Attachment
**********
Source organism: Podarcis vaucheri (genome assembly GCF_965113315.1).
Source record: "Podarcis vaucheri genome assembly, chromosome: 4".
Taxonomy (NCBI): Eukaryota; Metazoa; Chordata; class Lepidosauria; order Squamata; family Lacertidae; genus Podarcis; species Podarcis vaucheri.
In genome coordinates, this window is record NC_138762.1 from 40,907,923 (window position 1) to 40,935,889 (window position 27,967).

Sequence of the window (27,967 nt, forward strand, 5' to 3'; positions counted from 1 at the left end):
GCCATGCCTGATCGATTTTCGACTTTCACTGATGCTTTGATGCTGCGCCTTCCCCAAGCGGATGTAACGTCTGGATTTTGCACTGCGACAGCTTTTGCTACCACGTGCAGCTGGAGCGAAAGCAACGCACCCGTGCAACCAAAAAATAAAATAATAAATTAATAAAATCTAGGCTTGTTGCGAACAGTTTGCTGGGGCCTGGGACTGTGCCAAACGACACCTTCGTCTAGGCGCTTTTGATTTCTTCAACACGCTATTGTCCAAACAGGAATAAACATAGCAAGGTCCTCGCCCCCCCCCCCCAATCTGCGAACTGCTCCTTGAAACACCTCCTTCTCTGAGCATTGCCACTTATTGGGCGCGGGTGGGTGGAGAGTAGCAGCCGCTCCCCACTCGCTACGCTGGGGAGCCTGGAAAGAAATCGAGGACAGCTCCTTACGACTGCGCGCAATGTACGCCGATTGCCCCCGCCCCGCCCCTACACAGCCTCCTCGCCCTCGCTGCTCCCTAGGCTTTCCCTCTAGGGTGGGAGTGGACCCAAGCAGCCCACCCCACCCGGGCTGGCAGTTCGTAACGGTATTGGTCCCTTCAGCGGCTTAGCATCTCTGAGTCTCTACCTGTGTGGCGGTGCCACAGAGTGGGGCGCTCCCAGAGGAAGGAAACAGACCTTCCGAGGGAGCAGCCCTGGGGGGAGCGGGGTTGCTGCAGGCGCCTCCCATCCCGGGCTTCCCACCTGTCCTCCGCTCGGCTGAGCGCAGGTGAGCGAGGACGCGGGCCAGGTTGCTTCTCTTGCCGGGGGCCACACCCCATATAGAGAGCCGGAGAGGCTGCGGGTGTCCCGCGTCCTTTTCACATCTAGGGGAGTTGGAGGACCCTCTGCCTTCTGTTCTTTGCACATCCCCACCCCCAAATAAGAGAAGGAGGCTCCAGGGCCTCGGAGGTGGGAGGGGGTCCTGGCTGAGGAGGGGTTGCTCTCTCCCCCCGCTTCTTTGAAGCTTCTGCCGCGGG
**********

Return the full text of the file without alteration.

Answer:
Source organism: Podarcis vaucheri (genome assembly GCF_965113315.1).
Source record: "Podarcis vaucheri genome assembly, chromosome: 4".
Taxonomy (NCBI): Eukaryota; Metazoa; Chordata; class Lepidosauria; order Squamata; family Lacertidae; genus Podarcis; species Podarcis vaucheri.
In genome coordinates, this window is record NC_138762.1 from 40,907,923 (window position 1) to 40,935,889 (window position 27,967).

Sequence of the window (27,967 nt, forward strand, 5' to 3'; positions counted from 1 at the left end):
GCCATGCCTGATCGATTTTCGACTTTCACTGATGCTTTGATGCTGCGCCTTCCCCAAGCGGATGTAACGTCTGGATTTTGCACTGCGACAGCTTTTGCTACCACGTGCAGCTGGAGCGAAAGCAACGCACCCGTGCAACCAAAAAATAAAATAATAAATTAATAAAATCTAGGCTTGTTGCGAACAGTTTGCTGGGGCCTGGGACTGTGCCAAACGACACCTTCGTCTAGGCGCTTTTGATTTCTTCAACACGCTATTGTCCAAACAGGAATAAACATAGCAAGGTCCTCGCCCCCCCCCCCCAATCTGCGAACTGCTCCTTGAAACACCTCCTTCTCTGAGCATTGCCACTTATTGGGCGCGGGTGGGTGGAGAGTAGCAGCCGCTCCCCACTCGCTACGCTGGGGAGCCTGGAAAGAAATCGAGGACAGCTCCTTACGACTGCGCGCAATGTACGCCGATTGCCCCCGCCCCGCCCCTACACAGCCTCCTCGCCCTCGCTGCTCCCTAGGCTTTCCCTCTAGGGTGGGAGTGGACCCAAGCAGCCCACCCCACCCGGGCTGGCAGTTCGTAACGGTATTGGTCCCTTCAGCGGCTTAGCATCTCTGAGTCTCTACCTGTGTGGCGGTGCCACAGAGTGGGGCGCTCCCAGAGGAAGGAAACAGACCTTCCGAGGGAGCAGCCCTGGGGGGAGCGGGGTTGCTGCAGGCGCCTCCCATCCCGGGCTTCCCACCTGTCCTCCGCTCGGCTGAGCGCAGGTGAGCGAGGACGCGGGCCAGGTTGCTTCTCTTGCCGGGGGCCACACCCCATATAGAGAGCCGGAGAGGCTGCGGGTGTCCCGCGTCCTTTTCACATCTAGGGGAGTTGGAGGACCCTCTGCCTTCTGTTCTTTGCACATCCCCACCCCCAAATAAGAGAAGGAGGCTCCAGGGCCTCGGAGGTGGGAGGGGGTCCTGGCTGAGGAGGGGTTGCTCTCTCCCCCCGCTTCTTTGAAGCTTCTGCCGCGGG